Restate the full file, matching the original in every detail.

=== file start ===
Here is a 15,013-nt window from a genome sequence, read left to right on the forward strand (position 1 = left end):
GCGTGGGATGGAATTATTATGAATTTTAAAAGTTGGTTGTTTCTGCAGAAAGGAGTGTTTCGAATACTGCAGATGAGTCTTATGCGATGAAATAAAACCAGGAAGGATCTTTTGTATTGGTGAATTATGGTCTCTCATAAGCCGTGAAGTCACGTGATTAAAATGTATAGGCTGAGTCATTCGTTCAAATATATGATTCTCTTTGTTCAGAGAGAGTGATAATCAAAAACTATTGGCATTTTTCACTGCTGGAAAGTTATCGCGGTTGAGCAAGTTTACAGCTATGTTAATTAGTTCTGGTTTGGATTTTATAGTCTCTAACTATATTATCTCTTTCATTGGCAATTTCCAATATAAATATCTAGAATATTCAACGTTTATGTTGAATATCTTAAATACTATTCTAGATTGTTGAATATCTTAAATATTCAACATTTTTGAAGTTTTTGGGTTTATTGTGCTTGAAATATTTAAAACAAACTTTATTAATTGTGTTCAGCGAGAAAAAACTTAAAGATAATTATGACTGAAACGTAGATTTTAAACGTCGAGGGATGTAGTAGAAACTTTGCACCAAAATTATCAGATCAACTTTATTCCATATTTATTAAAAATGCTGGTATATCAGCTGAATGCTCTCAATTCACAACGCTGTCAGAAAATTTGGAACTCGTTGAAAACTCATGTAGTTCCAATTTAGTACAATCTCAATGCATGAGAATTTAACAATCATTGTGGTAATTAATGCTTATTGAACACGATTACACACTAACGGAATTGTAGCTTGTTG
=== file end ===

Here is a 15,013-nt window from a genome sequence, read left to right on the forward strand (position 1 = left end):
GCGTGGGATGGAATTATTATGAATTTTAAAAGTTGGTTGTTTCTGCAGAAAGGAGTGTTTCGAATACTGCAGATGAGTCTTATGCGATGAAATAAAACCAGGAAGGATCTTTTGTATTGGTGAATTATGGTCTCTCATAAGCCGTGAAGTCACGTGATTAAAATGTATAGGCTGAGTCATTCGTTCAAATATATGATTCTCTTTGTTCAGAGAGAGTGATAATCAAAAACTATTGGCATTTTTCACTGCTGGAAAGTTATCGCGGTTGAGCAAGTTTACAGCTATGTTAATTAGTTCTGGTTTGGATTTTATAGTCTCTAACTATATTATCTCTTTCATTGGCAATTTCCAATATAAATATCTAGAATATTCAACGTTTATGTTGAATATCTTAAATACTATTCTAGATTGTTGAATATCTTAAATATTCAACATTTTTGAAGTTTTTGGGTTTATTGTGCTTGAAATATTTAAAACAAACTTTATTAATTGTGTTCAGCGAGAAAAAACTTAAAGATAATTATGACTGAAACGTAGATTTTAAACGTCGAGGGATGTAGTAGAAACTTTGCACCAAAATTATCAGATCAACTTTATTCCATATTTATTAAAAATGCTGGTATATCAGCTGAATGCTCTCAATTCACAACGCTGTCAGAAAATTTGGAACTCGTTGAAAACTCATGTAGTTCCAATTTAGTACAATCTCAATGCATGAGAATTTAACAATCATTGTGGTAATTAATGCTTATTGAACACGATTACACACTAACGGAATTGTAGCTTGTTG